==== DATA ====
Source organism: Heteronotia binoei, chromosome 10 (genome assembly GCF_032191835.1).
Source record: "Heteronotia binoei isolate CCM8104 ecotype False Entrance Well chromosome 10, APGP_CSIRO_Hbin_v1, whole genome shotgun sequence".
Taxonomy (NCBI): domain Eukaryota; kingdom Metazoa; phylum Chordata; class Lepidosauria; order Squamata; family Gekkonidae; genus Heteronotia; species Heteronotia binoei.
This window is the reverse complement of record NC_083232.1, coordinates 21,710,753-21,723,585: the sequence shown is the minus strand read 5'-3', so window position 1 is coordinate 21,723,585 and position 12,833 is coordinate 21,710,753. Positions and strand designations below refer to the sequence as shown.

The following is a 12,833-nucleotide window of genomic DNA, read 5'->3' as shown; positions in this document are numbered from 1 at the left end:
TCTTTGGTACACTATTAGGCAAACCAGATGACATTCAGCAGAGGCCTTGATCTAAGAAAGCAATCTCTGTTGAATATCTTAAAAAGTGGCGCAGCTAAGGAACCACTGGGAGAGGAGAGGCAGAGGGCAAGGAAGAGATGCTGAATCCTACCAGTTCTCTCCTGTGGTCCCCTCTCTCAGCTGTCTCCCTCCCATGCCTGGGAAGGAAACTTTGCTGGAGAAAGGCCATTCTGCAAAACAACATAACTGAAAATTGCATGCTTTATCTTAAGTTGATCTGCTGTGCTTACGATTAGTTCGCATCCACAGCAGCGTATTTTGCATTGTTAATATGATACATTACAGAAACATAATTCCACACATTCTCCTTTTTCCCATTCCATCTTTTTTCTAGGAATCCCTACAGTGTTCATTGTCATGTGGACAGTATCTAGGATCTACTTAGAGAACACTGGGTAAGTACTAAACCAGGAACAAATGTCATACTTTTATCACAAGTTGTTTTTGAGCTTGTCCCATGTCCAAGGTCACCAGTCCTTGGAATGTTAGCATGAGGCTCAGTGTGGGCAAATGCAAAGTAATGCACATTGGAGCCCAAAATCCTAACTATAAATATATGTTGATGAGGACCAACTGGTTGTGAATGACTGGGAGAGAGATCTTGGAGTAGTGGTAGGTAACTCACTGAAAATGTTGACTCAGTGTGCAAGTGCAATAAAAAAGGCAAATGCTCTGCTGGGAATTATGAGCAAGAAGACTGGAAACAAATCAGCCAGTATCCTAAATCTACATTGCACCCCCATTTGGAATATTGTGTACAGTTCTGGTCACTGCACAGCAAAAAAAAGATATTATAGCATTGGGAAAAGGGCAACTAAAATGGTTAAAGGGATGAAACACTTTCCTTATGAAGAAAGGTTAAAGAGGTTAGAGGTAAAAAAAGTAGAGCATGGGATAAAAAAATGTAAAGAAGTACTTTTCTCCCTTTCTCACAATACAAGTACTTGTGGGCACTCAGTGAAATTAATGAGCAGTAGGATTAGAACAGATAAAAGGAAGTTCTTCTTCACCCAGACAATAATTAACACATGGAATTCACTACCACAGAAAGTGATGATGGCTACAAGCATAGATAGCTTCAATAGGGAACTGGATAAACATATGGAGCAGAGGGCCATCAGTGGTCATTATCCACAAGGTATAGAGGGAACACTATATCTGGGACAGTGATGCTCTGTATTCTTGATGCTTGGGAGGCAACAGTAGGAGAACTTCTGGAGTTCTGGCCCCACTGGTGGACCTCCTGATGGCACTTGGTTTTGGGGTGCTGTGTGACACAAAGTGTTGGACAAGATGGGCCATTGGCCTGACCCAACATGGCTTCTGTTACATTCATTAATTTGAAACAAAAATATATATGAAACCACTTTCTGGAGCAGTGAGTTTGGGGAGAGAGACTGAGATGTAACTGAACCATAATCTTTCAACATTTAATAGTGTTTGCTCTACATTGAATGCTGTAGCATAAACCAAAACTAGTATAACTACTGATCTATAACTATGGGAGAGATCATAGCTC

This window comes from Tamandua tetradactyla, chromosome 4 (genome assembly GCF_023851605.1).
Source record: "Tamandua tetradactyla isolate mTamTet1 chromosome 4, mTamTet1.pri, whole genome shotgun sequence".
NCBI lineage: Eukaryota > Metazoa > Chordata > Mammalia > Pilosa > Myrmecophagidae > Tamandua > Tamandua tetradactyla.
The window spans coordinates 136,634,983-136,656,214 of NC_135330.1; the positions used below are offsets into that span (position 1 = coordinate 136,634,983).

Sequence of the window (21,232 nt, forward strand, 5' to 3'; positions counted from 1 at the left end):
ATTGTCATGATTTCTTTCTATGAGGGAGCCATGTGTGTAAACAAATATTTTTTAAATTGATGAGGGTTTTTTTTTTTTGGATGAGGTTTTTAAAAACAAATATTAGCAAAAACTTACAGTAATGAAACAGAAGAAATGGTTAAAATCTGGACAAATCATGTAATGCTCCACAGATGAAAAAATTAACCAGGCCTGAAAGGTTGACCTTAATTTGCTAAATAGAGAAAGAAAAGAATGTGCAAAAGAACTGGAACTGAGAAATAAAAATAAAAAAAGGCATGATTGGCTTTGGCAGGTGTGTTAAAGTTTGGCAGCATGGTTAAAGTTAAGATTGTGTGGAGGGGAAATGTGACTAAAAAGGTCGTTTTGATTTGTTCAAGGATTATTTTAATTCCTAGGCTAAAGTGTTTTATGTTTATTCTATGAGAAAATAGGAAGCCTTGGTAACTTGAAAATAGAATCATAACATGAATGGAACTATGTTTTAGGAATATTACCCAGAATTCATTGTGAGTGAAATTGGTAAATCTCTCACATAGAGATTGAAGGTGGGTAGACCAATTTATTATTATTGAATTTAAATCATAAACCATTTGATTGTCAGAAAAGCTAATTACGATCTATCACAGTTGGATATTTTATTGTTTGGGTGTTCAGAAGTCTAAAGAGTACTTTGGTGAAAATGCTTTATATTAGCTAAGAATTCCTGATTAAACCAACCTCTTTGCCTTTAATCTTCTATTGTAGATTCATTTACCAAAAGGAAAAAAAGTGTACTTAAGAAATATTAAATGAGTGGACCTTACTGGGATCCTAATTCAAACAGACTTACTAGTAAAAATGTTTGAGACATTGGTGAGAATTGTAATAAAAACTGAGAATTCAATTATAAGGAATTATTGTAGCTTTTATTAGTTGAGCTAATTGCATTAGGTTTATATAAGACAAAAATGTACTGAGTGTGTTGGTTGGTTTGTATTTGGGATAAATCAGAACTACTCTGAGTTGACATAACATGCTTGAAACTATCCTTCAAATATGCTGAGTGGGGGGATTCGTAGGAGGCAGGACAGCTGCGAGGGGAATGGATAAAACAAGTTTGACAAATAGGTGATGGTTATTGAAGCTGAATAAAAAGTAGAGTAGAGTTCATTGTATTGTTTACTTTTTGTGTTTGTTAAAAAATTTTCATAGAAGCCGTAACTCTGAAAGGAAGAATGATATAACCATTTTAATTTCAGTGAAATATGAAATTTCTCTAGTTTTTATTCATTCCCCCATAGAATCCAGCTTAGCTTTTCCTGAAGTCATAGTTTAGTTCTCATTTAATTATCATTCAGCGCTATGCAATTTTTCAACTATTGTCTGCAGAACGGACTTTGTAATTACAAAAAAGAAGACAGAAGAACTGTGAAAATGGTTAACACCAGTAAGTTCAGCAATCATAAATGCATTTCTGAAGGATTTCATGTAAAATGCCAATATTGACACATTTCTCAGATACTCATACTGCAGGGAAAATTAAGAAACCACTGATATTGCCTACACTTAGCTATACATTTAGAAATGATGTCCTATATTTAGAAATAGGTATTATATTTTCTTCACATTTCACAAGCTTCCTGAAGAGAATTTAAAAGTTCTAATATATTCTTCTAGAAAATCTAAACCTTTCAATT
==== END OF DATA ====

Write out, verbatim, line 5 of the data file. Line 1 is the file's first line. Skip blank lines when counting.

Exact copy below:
The following is a 12,833-nucleotide window of genomic DNA, read 5'->3' as shown; positions in this document are numbered from 1 at the left end: